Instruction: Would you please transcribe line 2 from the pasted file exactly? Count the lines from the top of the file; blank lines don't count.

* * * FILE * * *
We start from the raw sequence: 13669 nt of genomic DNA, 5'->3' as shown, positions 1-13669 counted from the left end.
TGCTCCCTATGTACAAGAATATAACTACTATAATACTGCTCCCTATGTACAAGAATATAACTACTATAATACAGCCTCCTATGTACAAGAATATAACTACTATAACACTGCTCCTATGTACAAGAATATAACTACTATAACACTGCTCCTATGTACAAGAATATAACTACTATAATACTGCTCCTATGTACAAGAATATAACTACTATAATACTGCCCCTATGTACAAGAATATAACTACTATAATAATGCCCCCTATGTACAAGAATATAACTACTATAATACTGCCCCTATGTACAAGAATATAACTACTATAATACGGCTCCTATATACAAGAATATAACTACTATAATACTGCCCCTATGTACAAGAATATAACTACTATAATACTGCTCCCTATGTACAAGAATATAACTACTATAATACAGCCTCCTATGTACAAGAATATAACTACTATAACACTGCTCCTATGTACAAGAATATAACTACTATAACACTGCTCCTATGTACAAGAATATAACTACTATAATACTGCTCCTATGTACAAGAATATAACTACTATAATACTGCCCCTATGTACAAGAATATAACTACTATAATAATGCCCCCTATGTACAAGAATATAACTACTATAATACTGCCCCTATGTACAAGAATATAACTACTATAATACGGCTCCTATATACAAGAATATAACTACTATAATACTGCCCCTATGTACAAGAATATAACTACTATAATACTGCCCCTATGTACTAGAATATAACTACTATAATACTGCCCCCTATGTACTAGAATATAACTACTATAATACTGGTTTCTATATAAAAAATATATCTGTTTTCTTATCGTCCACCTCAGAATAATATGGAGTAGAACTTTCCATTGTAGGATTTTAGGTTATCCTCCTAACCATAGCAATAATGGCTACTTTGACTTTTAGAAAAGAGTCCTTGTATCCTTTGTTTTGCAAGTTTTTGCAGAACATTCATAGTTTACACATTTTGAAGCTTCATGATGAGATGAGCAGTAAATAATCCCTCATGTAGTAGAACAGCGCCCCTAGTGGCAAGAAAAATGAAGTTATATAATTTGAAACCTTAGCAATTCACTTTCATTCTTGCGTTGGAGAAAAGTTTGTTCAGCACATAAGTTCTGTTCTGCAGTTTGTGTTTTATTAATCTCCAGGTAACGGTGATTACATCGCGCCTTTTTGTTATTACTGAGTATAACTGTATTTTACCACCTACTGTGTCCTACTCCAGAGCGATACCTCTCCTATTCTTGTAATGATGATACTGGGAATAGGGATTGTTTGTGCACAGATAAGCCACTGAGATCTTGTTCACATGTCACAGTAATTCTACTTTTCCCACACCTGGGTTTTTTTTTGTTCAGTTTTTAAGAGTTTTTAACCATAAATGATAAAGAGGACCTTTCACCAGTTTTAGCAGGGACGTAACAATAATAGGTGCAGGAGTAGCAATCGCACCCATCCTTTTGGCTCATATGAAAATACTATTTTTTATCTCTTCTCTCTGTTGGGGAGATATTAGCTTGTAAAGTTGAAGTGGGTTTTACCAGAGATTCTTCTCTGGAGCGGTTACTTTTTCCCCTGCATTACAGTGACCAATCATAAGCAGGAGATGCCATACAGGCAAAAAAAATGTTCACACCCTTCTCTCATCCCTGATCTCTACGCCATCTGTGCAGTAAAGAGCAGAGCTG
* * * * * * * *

TGCTCCCTATGTACAAGAATATAACTACTATAATACTGCTCCCTATGTACAAGAATATAACTACTATAATACAGCCTCCTATGTACAAGAATATAACTACTATAACACTGCTCCTATGTACAAGAATATAACTACTATAACACTGCTCCTATGTACAAGAATATAACTACTATAATACTGCTCCTATGTACAAGAATATAACTACTATAATACTGCCCCTATGTACAAGAATATAACTACTATAATAATGCCCCCTATGTACAAGAATATAACTACTATAATACTGCCCCTATGTACAAGAATATAACTACTATAATACGGCTCCTATATACAAGAATATAACTACTATAATACTGCCCCTATGTACAAGAATATAACTACTATAATACTGCTCCCTATGTACAAGAATATAACTACTATAATACAGCCTCCTATGTACAAGAATATAACTACTATAACACTGCTCCTATGTACAAGAATATAACTACTATAACACTGCTCCTATGTACAAGAATATAACTACTATAATACTGCTCCTATGTACAAGAATATAACTACTATAATACTGCCCCTATGTACAAGAATATAACTACTATAATAATGCCCCCTATGTACAAGAATATAACTACTATAATACTGCCCCTATGTACAAGAATATAACTACTATAATACGGCTCCTATATACAAGAATATAACTACTATAATACTGCCCCTATGTACAAGAATATAACTACTATAATACTGCCCCTATGTACTAGAATATAACTACTATAATACTGCCCCCTATGTACTAGAATATAACTACTATAATACTGGTTTCTATATAAAAAATATATCTGTTTTCTTATCGTCCACCTCAGAATAATATGGAGTAGAACTTTCCATTGTAGGATTTTAGGTTATCCTCCTAACCATAGCAATAATGGCTACTTTGACTTTTAGAAAAGAGTCCTTGTATCCTTTGTTTTGCAAGTTTTTGCAGAACATTCATAGTTTACACATTTTGAAGCTTCATGATGAGATGAGCAGTAAATAATCCCTCATGTAGTAGAACAGCGCCCCTAGTGGCAAGAAAAATGAAGTTATATAATTTGAAACCTTAGCAATTCACTTTCATTCTTGCGTTGGAGAAAAGTTTGTTCAGCACATAAGTTCTGTTCTGCAGTTTGTGTTTTATTAATCTCCAGGTAACGGTGATTACATCGCGCCTTTTTGTTATTACTGAGTATAACTGTATTTTACCACCTACTGTGTCCTACTCCAGAGCGATACCTCTCCTATTCTTGTAATGATGATACTGGGAATAGGGATTGTTTGTGCACAGATAAGCCACTGAGATCTTGTTCACATGTCACAGTAATTCTACTTTTCCCACACCTGGGTTTTTTTTTGTTCAGTTTTTAAGAGTTTTTAACCATAAATGATAAAGAGGACCTTTCACCAGTTTTAGCAGGGACGTAACAATAATAGGTGCAGGAGTAGCAATCGCACCCATCCTTTTGGCTCATATGAAAATACTATTTTTTATCTCTTCTCTCTGTTGGGGAGATATTAGCTTGTAAAGTTGAAGTGGGTTTTACCAGAGATTCTTCTCTGGAGCGGTTACTTTTTCCCCTGCATTACAGTGACCAATCATAAGCAGGAGATGCCATACAGGCAAAAAAAATGTTCACACCCTTCTCTCATCCCTGATCTCTACGCCATCTGTGCAGTAAAGAGCAGAGCTG